TV service

Q.7 : What is satellite TV service? How much does it cost? (Wajahat Hakeem, Hyderabad)

Ans: Satellite TV service gets its TV signals from satellites in geosynchronous orbit. Because they stay in the same position relative to the earth’s surface at all times, once a satellite antenna (usually, a dish of some kind) is properly aimed, it can be left as-is thereafter. Satellite signals are broadcast from a ground station to multiple satellites, which then broadcast those signals back to the earth across huge expanses of territory.

Satellite TV

Q.8 : What are the primary differences between cable and satellite TV services? (Khalid Usman, Peshawar)

Ans: That’s tough to say, because the hundreds of cable TV providers that exist all have somewhat different offerings, and because even the offerings from the two primary satellite providers also differ substantially. Conventional wisdom is that satellite TV offers more and better for-a-fee sports and entertainment packages, and a broader selection of HDTV channels, while cable TV offers more and better local stations (they will often rebroadcast all of the OTA channels in a viewing area on cable, and usually operate one or more stations of their own including news, weather, and public access programming).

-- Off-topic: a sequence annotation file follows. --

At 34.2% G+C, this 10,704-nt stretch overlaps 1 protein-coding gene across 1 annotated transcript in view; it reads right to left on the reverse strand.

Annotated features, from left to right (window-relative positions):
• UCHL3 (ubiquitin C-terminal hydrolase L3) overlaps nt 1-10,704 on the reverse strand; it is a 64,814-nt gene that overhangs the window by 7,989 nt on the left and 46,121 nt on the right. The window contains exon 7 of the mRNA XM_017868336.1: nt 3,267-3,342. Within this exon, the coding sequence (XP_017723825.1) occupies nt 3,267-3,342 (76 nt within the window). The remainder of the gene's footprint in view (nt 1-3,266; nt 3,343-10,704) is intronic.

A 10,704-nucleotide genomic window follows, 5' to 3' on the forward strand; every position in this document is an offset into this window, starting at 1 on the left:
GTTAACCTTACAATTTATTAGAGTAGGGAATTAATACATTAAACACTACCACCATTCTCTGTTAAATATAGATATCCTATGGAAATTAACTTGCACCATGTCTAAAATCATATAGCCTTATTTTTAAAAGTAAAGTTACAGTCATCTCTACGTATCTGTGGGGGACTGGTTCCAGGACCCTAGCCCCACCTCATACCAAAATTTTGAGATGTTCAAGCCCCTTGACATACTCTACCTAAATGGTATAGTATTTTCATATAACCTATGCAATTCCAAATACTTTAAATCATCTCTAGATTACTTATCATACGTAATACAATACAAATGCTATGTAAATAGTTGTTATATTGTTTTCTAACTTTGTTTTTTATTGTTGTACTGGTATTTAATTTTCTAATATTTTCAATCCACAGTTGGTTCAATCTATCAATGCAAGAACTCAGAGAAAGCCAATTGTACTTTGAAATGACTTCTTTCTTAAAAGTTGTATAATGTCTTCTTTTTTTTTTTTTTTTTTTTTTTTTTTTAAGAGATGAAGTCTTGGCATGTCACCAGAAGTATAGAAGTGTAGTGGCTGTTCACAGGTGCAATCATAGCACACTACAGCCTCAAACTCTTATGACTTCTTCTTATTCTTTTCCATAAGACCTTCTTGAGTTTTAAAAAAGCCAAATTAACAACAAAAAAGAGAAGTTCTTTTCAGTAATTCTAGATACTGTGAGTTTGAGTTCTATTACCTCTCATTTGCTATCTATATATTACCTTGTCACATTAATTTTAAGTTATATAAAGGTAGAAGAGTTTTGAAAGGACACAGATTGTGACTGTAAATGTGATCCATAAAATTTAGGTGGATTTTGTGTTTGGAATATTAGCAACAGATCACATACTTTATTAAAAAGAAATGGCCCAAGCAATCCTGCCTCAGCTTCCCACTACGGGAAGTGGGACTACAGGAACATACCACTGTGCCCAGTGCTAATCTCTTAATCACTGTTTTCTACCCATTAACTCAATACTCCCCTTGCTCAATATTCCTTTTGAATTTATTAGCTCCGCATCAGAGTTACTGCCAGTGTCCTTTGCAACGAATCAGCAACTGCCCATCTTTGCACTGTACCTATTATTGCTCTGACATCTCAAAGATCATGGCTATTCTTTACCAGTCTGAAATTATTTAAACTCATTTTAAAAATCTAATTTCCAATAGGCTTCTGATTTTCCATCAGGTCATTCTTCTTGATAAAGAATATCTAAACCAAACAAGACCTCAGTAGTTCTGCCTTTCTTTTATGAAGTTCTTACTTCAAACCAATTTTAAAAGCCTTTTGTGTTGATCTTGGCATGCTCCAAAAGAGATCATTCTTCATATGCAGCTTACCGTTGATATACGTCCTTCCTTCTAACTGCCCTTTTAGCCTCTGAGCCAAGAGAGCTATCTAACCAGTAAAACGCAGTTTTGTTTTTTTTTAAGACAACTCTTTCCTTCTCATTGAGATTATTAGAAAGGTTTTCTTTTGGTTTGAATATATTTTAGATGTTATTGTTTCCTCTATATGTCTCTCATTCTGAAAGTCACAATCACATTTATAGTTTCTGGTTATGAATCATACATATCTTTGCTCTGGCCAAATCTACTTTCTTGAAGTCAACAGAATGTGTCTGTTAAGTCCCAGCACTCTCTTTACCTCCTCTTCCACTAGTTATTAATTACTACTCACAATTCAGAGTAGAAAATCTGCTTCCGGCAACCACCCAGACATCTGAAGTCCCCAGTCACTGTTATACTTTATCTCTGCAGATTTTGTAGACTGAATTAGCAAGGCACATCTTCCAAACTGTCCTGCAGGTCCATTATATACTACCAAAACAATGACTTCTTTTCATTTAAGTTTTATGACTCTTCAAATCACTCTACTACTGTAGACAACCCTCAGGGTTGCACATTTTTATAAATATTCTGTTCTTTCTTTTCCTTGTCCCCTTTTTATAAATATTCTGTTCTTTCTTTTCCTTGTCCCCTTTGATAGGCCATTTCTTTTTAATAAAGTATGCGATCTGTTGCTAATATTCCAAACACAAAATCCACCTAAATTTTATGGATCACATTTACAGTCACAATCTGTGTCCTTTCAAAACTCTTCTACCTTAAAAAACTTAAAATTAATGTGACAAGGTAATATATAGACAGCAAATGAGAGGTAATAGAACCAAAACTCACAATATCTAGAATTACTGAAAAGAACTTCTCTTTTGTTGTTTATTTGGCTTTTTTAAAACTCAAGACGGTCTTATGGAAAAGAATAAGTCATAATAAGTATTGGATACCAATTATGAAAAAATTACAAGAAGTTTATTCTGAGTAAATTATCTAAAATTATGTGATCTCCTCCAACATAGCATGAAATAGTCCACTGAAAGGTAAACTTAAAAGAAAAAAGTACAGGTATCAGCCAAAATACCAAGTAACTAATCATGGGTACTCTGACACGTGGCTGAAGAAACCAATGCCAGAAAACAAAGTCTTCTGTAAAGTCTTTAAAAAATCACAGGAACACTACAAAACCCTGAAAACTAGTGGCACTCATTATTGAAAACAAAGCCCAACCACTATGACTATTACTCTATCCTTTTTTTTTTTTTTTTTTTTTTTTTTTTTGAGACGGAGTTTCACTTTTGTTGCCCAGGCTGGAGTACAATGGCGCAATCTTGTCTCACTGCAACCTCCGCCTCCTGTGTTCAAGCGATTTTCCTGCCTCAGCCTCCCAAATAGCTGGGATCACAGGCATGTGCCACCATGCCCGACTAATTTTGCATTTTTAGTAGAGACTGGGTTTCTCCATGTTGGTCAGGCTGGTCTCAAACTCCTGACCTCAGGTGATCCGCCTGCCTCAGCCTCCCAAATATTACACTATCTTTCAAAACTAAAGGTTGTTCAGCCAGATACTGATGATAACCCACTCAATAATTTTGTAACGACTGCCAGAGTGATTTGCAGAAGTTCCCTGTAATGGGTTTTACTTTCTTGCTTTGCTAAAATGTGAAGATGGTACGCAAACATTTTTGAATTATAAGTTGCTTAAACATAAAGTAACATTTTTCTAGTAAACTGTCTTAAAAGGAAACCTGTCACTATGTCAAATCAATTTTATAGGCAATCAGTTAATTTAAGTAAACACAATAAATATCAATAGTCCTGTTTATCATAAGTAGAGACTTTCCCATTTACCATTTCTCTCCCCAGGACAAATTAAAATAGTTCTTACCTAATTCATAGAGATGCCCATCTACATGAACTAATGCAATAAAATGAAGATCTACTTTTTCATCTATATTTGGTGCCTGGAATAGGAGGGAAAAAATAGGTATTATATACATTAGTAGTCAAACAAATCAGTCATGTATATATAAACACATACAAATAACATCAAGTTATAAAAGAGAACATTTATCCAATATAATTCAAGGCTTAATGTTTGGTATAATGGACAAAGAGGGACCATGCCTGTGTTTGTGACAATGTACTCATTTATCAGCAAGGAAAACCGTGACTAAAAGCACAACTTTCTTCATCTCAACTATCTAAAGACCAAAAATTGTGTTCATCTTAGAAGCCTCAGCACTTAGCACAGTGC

Satellite providers

Q.9 : What kinds of bundled services are available from cable providers? Satellite providers? Who else gets involved? (Waqar Ahmed, Abbotabad)

Ans: When it comes to channel lineups, both satellite and cable providers apparently compete on the same playing field. Both offer all kinds of family channels, lifestyle channels, sport channels, news channels, movie channels and HDTV packages. Generally, cable takes the edge on local channel offerings and on-demand services, and satellite takes the edge on sports and movie packages, as well as for high-ticket pay-per-view and entertainment offerings.